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But he said how a sparrow can't founder, d'ye see,

Without orders that come down below; And a many fine things, that proved clearly to me

That Providence takes us in tow :
For, says he, do you

mind
me,

let storms e'er so oft
Take the top-sails of sailors aback,
There's a sweet little cherub that sits up aloft,
To keep watch for the life of

poor

Jack.
I said to our Poll, for, d'ye see, she would cry

When last we weigh'd anchor for sea,
What argufies sniv'lling and piping your eye?

Why, what a d-d fool you must be!
Can't you see the world's wide, and there's room for

us all, Both for seamen and lubbers ashore ? And if to Old Davy I go, my dear Poll,

Why, you never will hear of me more:
What then? all's a hazard—come don't be so soft,

Perhaps I may, laughing, come back;
For, d'ye see, there's a cherub sits smiling aloft,

To keep watch for the life of poor Jack.
D'ye mind me, a sailor should be

every

inch All as one as a piece of the ship, And with her brave the world, without offering to flinch,

From the moment the anchor's a trip; As for me, in all weathers, all times, sides, and ends,

Nought's a trouble from duty that springs ; For my heart is my Poll's, and my rhino's my friend's,

And as for my life, 'tis the King's.
Even when my time comes, ne'er believe me so soft

As for grief to be taken aback:
For the same little cherub that sits up aloft,

Will look out a good berth for poor Jack !

THE GREENWICH PENSIONER.

WAS in the good ship Rover

I sail'd the world around,
And for three years and over

I ne'er touch'd British ground: At length in England landed,

I left the roaring main, Found all relations stranded,

And went to sea again.

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That time bound straight to Portugal,

Right fore and aft we bore; But when we made Cape Ortugal,

A gale blew off the shore:
She lay, so did it shock her,

A log upon the main,
Till, saved from Davy's locker,

We stood to sea again.

Next in a frigate sailing,

Upon a squally night,
Thunder and lightning hailing

The horrors of the fight:
My precious limb was lopp'd off,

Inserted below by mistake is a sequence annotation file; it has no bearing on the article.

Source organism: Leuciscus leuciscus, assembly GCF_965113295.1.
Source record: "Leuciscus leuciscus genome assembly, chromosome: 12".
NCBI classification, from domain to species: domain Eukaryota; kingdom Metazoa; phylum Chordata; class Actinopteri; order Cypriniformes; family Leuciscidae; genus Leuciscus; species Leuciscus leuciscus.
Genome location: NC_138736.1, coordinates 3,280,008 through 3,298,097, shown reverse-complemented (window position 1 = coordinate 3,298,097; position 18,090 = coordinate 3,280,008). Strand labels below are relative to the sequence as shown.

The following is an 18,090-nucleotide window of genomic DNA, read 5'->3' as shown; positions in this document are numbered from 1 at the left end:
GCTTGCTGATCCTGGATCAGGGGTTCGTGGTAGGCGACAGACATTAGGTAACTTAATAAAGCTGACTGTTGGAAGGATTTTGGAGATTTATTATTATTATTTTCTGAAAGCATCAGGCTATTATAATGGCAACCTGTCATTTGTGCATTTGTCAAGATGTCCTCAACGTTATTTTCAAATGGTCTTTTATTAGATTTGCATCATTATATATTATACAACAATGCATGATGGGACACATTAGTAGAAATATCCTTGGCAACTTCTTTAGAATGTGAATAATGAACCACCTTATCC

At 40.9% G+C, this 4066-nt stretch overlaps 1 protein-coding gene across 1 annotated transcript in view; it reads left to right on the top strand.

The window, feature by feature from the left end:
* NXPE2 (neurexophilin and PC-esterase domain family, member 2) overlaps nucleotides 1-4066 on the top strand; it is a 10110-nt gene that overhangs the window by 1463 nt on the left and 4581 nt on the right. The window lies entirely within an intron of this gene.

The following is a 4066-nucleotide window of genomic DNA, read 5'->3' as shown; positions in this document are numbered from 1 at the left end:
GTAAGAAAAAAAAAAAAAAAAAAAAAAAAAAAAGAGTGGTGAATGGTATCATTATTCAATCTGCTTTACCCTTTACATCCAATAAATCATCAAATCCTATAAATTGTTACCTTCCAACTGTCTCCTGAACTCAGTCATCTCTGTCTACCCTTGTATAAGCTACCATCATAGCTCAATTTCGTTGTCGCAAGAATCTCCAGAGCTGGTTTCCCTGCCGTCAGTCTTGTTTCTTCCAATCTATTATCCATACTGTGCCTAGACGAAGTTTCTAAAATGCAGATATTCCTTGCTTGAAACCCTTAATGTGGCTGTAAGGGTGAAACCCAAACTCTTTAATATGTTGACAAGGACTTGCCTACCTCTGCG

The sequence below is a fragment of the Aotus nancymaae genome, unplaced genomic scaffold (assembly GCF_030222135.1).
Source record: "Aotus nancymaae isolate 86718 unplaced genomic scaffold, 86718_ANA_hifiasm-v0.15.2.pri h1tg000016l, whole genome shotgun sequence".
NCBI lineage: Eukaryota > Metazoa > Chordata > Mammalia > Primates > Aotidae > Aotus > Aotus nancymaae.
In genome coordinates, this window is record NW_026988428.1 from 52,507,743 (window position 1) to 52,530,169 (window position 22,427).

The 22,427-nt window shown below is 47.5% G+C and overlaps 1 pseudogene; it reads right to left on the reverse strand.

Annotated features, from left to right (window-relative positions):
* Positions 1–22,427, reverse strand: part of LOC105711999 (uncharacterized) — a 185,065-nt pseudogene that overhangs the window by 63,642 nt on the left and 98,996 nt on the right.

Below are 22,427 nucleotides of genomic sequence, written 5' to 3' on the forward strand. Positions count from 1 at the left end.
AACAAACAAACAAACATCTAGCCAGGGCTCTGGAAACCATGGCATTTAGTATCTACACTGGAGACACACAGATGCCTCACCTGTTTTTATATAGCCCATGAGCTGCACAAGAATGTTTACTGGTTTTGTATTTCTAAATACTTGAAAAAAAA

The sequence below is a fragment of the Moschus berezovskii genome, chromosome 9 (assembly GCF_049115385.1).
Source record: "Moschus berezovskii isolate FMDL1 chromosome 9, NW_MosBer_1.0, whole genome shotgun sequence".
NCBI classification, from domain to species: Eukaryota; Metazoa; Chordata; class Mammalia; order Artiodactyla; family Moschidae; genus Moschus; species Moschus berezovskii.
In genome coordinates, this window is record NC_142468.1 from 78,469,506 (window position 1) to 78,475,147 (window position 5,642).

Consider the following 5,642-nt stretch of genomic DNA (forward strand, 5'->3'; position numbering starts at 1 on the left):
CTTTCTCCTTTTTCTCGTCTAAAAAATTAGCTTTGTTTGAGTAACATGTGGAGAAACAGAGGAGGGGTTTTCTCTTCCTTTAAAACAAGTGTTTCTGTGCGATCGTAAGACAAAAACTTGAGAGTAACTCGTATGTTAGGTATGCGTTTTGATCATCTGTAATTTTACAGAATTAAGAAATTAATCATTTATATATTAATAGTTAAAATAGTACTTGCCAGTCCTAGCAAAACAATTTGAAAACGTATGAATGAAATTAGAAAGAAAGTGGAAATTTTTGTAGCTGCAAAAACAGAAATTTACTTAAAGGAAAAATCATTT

1, when they'd eased my pain, Thank'd God I was not popp'd off,

And went to sea again.

Yet still I am enabled

To bring up in life's rear,

Although I am disabled,

And lie in Greenwich tier;
The King, God bless his royalty,

Who saved me from the main,
"I'll praise with love and loyalty,

But ne'er to sea again.

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[graphic]

HE signal to engage shall be

A whistle and a hollow,
Be one and all but firm, like me,

And conquest soon will follow. You, Gunnel, keep the helm in hand

Thus, thus, boys ! steady, steady! Till right a-head you see the land, Then, soon as we are ready,

The signal, &c.

Keep, boys, a good look-out, d'ye hear!

'Tis for Old England's honour; Just as you brought your lower tier Broadside to bear upon her,

The signal, &c.

All hands, then, lads, the ship to clear;

Load all your guns and mortars ; Silent as death th' attack prepare, And, when you're all at quarters,

The signal, &c.

WHILE UP THE SHROUDS.

HILE up the shrouds the sailor goes,

Or ventures on the yard,
The landsman, who no better knows,

Believes his lot is hard ;
But Jack with smiles each danger meets,

Casts anchor, heaves the log, Trims all the sails, belays the sheets,

And drinks his can of grog.

When mountains high the waves that swell

The vessel rudely bear, Now sinking in a hollow dell, Now quiv’ring in the air,

Bold Jack, &c.

When waves 'gainst rocks and quicksands roar,

You ne'er hear him repine, Freezing on Greenland's icy shore, Or burning near the Line,

Bold Jack, &c.

If to engage they give the word,

To quarters all repair,
While splinter'd masts go by the board,
And shot sings through the air,

Bold Jack, &c.

THE GOOD SHIP THE KITTY.

SAIL'D in the good ship the Kitty,

With a smart blowing gale and rough

sea,

Left my Polly, the lads call so pretty, Safe here at an anchor-Yo, Yea!

She blubber'd salt tears when we parted,

And cried_" Now be constant to me!”
I told her not to be down-hearted,

So up went the anchor-Yo, Yea!
And from that time, no worse nor no better,

I've thought on just nothing but she;
Nor could grog nor flip make me forget her,

She's my best bower-anchor-Yo, Yea!

When the wind whistled larboard and starboard,

And the storm came on weather and lea, The hope I with her should be harbour'd

Was my cable and anchor-Yo, Yea!

And yet, my boys, would you believe me?

I return'd with no rhino from sea; Mistress Polly would never receive me,

So again I heaved anchor-Yo, Yea!

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